Sunday, September 28, 2014
Some people stocked up to beat the price increase but not many bought more than a few extra months' worth of stamps, numbers released Friday by the U.S. Postal Service suggest.
Thanks to the temporary "exigent" surcharge, January's increase to 49 cents was the largest since Forever Stamps went on sale in 2007. That led to speculation about people hoarding or even investing in Forever Stamps.
First Class Forever Stamp revenues were up 10% in December 2013 and 35% in January 2014 over the previous year, temporarily netting USPS more than $300 million in additional cash. Then came the drought: The number of stamps sold was down 18% in February, 17% in March, and 12% in April.
By comparison, the 1-cent increase in January 2013 caused hardly a blip -- a 5% increase that month and then a 9% decrease the next.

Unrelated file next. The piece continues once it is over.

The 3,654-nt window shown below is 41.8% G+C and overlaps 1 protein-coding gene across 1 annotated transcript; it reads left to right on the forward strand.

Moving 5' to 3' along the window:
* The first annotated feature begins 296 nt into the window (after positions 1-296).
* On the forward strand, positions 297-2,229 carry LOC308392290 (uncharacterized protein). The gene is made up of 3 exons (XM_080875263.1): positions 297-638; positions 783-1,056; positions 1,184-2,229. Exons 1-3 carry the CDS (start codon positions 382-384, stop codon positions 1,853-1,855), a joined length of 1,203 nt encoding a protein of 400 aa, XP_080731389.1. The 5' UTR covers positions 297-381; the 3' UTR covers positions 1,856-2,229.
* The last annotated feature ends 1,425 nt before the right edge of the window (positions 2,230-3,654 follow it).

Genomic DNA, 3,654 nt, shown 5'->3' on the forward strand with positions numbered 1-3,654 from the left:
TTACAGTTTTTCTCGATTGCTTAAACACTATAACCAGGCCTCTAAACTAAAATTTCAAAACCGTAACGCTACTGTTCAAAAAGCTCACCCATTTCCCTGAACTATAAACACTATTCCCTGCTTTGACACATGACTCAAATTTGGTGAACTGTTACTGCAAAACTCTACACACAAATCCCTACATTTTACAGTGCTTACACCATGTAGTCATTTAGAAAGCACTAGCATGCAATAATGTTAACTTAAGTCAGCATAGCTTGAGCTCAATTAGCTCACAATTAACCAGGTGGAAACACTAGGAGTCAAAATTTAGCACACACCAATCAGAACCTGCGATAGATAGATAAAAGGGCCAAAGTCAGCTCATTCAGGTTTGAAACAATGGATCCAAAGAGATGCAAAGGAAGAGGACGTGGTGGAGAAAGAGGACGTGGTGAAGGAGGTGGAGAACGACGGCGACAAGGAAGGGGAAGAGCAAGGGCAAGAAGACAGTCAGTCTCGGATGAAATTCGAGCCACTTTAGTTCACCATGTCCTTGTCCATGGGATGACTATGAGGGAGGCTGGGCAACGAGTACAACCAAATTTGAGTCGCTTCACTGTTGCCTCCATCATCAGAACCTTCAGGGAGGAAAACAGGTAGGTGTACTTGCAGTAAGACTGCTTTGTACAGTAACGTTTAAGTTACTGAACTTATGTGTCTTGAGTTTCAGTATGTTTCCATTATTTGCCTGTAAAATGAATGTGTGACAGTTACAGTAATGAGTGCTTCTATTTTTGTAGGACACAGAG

But the decrease wasn't much more than would be expected from the long-term trend of declining First Class letter mail.
If the surcharge expires next summer, as currently scheduled, the price of Forever Stamps will probably decrease for the first time, most likely by a penny or two. But those who own 49-cent stamps will not receive rebates.
Despite email and online billing, people are still mailing plenty of letters: In the 12-month period from September 2013 to August 2014, the Postal Service sold more than 13 billion Forever Stamps, worth more than $6 billion.